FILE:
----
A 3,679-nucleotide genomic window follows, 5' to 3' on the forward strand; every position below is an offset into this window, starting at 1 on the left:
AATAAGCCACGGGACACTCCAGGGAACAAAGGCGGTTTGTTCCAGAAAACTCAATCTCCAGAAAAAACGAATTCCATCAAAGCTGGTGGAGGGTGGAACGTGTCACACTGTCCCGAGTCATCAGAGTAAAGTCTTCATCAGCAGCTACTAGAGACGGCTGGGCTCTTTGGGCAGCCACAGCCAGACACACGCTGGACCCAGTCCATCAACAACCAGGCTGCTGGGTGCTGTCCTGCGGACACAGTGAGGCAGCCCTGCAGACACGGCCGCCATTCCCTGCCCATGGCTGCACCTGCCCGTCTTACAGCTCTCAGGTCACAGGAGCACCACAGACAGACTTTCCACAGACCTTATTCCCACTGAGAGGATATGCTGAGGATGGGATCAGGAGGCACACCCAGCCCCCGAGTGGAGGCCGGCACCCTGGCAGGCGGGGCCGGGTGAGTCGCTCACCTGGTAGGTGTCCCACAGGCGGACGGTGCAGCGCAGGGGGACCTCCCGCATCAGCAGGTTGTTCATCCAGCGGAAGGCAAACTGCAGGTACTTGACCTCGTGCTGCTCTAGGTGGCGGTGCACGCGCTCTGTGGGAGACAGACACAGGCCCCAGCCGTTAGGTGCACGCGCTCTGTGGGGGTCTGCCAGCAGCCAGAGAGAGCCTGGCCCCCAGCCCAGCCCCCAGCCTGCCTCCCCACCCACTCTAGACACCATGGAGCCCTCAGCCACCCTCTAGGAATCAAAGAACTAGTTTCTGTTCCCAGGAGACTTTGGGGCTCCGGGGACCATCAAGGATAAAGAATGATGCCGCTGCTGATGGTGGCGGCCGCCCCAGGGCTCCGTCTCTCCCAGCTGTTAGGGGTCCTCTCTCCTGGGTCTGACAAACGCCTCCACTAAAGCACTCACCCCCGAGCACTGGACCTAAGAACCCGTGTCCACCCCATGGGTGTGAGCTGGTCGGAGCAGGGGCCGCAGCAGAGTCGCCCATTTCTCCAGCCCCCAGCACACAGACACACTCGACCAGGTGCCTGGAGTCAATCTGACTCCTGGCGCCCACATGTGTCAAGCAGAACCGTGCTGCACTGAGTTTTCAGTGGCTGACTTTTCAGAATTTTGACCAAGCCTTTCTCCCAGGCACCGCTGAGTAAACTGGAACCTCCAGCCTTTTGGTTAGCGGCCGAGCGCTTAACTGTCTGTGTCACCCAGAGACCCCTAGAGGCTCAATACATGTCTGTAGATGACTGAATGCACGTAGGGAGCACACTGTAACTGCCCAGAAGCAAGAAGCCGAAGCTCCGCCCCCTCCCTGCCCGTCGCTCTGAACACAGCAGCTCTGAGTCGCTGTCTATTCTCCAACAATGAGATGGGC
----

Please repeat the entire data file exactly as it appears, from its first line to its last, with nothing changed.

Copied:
A 3,679-nucleotide genomic window follows, 5' to 3' on the forward strand; every position below is an offset into this window, starting at 1 on the left:
AATAAGCCACGGGACACTCCAGGGAACAAAGGCGGTTTGTTCCAGAAAACTCAATCTCCAGAAAAAACGAATTCCATCAAAGCTGGTGGAGGGTGGAACGTGTCACACTGTCCCGAGTCATCAGAGTAAAGTCTTCATCAGCAGCTACTAGAGACGGCTGGGCTCTTTGGGCAGCCACAGCCAGACACACGCTGGACCCAGTCCATCAACAACCAGGCTGCTGGGTGCTGTCCTGCGGACACAGTGAGGCAGCCCTGCAGACACGGCCGCCATTCCCTGCCCATGGCTGCACCTGCCCGTCTTACAGCTCTCAGGTCACAGGAGCACCACAGACAGACTTTCCACAGACCTTATTCCCACTGAGAGGATATGCTGAGGATGGGATCAGGAGGCACACCCAGCCCCCGAGTGGAGGCCGGCACCCTGGCAGGCGGGGCCGGGTGAGTCGCTCACCTGGTAGGTGTCCCACAGGCGGACGGTGCAGCGCAGGGGGACCTCCCGCATCAGCAGGTTGTTCATCCAGCGGAAGGCAAACTGCAGGTACTTGACCTCGTGCTGCTCTAGGTGGCGGTGCACGCGCTCTGTGGGAGACAGACACAGGCCCCAGCCGTTAGGTGCACGCGCTCTGTGGGGGTCTGCCAGCAGCCAGAGAGAGCCTGGCCCCCAGCCCAGCCCCCAGCCTGCCTCCCCACCCACTCTAGACACCATGGAGCCCTCAGCCACCCTCTAGGAATCAAAGAACTAGTTTCTGTTCCCAGGAGACTTTGGGGCTCCGGGGACCATCAAGGATAAAGAATGATGCCGCTGCTGATGGTGGCGGCCGCCCCAGGGCTCCGTCTCTCCCAGCTGTTAGGGGTCCTCTCTCCTGGGTCTGACAAACGCCTCCACTAAAGCACTCACCCCCGAGCACTGGACCTAAGAACCCGTGTCCACCCCATGGGTGTGAGCTGGTCGGAGCAGGGGCCGCAGCAGAGTCGCCCATTTCTCCAGCCCCCAGCACACAGACACACTCGACCAGGTGCCTGGAGTCAATCTGACTCCTGGCGCCCACATGTGTCAAGCAGAACCGTGCTGCACTGAGTTTTCAGTGGCTGACTTTTCAGAATTTTGACCAAGCCTTTCTCCCAGGCACCGCTGAGTAAACTGGAACCTCCAGCCTTTTGGTTAGCGGCCGAGCGCTTAACTGTCTGTGTCACCCAGAGACCCCTAGAGGCTCAATACATGTCTGTAGATGACTGAATGCACGTAGGGAGCACACTGTAACTGCCCAGAAGCAAGAAGCCGAAGCTCCGCCCCCTCCCTGCCCGTCGCTCTGAACACAGCAGCTCTGAGTCGCTGTCTATTCTCCAACAATGAGATGGGC